4-Bit Arithmetic Logic Unit (ALU)withCarry Look Ahead Adder Keli Wu Eng Boon Chong Li Li Chun Sum Yeung Advisor: David Parent May 2005
Agenda • Abstract • Specifications • Introduction • ALU Operations • Design Flow • Design Issues • Schematics • Lessons Learned • Simulation Results • Conclusions
Abstract • Successfully designed a 4-bit ALU with Carry Look Ahead Adder by using Cadence CAD tools. The entire project is designed towards AMI06 (0.6mm) process specification. The design has successfully passed DRC and LVS, as well as met the desired 200MHz clock speed, power and area constraints.
4-bit ALU Specifications The designed ALU meets the following specifications: • Able to perform 4 Logic Operations and 8 Arithmetic Operations • Operating Frequency: 200MHz • Output DFF must be able to drive 30fF.
Introduction • An Arithmetic Logic Unit (ALU) is the fundamental unit of any computing system. It is portion of the digital computer hardware in which arithmetic and logic operations are performed • The ALU designed is able to handle two 4-bit inputs to produce a required output based on the output selector line. • The complete list of the possible outputs functions are as listed in the following tables.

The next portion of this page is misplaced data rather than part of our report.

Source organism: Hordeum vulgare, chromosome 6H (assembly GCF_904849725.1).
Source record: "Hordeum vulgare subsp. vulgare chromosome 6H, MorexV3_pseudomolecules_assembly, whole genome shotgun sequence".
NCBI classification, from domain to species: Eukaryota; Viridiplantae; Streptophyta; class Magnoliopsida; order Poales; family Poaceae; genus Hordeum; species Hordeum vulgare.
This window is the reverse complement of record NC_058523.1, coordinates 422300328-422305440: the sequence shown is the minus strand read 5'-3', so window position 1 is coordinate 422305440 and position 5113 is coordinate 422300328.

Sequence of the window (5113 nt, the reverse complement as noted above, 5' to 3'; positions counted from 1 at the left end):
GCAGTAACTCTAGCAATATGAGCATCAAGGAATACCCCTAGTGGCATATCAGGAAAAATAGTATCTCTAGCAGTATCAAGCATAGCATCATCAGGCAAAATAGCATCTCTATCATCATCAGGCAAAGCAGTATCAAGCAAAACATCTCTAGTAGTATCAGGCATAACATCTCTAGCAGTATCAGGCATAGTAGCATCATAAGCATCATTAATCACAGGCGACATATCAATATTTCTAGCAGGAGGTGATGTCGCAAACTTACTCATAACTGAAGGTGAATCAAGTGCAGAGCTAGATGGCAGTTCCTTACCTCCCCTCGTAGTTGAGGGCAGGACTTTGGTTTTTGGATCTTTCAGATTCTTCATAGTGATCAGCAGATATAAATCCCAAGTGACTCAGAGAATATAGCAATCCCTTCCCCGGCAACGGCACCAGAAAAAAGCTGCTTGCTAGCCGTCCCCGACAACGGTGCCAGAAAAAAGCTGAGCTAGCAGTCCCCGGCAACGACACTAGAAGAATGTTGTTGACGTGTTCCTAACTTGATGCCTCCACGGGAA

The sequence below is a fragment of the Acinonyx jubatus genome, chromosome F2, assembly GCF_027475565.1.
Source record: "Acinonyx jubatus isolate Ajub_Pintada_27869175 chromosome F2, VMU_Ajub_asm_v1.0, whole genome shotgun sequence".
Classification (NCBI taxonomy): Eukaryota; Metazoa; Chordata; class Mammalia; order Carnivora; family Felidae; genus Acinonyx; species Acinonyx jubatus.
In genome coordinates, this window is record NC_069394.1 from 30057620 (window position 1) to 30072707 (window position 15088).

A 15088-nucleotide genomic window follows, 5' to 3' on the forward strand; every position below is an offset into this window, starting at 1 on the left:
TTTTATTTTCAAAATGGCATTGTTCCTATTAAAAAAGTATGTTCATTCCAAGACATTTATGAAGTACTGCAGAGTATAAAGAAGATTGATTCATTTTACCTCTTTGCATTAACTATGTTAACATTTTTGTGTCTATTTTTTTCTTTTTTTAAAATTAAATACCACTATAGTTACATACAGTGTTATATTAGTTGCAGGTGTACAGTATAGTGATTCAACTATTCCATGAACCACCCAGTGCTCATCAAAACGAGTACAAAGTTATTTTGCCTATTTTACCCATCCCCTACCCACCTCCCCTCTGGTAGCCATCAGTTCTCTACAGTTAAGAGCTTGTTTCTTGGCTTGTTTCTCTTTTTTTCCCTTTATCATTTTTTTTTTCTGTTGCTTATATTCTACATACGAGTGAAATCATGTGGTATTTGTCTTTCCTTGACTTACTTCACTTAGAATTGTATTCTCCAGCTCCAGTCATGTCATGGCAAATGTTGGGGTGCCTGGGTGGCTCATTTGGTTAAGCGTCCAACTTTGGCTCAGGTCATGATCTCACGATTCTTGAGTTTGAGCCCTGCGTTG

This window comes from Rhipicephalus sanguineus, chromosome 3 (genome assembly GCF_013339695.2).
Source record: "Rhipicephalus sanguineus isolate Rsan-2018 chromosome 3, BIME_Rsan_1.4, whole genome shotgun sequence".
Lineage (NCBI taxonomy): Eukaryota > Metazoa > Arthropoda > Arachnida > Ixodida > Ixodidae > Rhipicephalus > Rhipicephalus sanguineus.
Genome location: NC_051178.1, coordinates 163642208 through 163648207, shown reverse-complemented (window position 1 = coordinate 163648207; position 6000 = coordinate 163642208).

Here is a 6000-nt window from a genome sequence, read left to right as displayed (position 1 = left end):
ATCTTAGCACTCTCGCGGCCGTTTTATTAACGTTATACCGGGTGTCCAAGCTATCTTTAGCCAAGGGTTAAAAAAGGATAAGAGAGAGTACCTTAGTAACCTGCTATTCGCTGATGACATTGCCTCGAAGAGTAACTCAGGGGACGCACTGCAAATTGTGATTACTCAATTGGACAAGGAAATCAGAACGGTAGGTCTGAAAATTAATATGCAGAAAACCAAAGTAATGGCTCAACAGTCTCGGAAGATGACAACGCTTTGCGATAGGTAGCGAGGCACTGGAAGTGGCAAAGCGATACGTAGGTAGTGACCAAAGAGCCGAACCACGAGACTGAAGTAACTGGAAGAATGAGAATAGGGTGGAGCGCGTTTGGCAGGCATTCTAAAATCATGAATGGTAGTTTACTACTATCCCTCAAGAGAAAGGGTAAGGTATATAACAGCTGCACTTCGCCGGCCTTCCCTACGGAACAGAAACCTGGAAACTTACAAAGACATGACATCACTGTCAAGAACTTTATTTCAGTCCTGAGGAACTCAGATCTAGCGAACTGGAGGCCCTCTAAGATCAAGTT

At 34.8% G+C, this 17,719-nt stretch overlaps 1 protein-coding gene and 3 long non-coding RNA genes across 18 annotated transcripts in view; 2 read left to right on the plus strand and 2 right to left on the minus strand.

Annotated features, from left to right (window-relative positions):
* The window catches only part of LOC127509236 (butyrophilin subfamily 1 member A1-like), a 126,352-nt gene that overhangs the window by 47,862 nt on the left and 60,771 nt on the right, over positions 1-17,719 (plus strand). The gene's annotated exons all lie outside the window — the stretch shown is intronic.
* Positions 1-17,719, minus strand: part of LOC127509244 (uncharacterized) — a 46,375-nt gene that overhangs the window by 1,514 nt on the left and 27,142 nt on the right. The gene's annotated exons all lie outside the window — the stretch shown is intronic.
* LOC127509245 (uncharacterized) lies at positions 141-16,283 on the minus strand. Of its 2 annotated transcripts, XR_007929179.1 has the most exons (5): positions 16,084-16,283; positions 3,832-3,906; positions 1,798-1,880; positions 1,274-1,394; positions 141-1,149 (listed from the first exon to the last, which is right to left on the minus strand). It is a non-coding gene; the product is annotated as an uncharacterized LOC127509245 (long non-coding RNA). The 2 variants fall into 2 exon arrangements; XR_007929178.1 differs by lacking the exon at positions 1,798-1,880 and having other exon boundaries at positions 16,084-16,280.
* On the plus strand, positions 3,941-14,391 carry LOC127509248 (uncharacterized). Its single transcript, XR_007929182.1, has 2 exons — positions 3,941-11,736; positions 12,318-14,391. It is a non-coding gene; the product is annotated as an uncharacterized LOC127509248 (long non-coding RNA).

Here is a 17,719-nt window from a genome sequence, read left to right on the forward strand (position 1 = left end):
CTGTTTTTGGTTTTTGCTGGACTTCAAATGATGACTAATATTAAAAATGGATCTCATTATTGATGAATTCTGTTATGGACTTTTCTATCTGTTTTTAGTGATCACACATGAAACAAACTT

Design Flows • Create Schematics and layouts for Nand, Nor, Xor, Carry Generators, Adder, flip-flop, and Mux in the Cadence tool. • Test the schematics logic of each modules by using NCVerilog. • Cascaded the above single bit parts to form 4-bit parts. • Assembled all the 4-bit parts together. • Run the DRC, extracted and LVS check to verify the design. • Analyzed the circuit power and timing by using Affirma.
Design Issues • Implementation of long Boolean expressions for Carry Generators. Breakdown logic level instead of using AOI. • 21 logic levels, requires larger devices for faster propagation delay per logic level. • Transistors are sized to have the same dimensions so that they fit together nicely. • The compact layout requires careful consideration for signal routing.
Logic Simulation Input A: 1000 Input B: 1T00
Power Simulation • Power = 18.7 mW (Only the longest path, about 15% • of the circuit, is switching.)
Lessons Learned • Don’t route in Poly • Fix the LVS Error • Use hierarchy approach • Optimize transistor size to meet specification. • Basic power routing.
Conclusions • Our project has 1176 transistors and 21 terminals. • The area of our design is approximately 390mm X 360mm. • The power is approximately 131mW. • The circuit can operate up to 250MHz.
Acknowledgements • Thanks to professor David Parent for his guidance and help throughout the project. • Thanks to Cadence Design Systems for the VLSI Lab.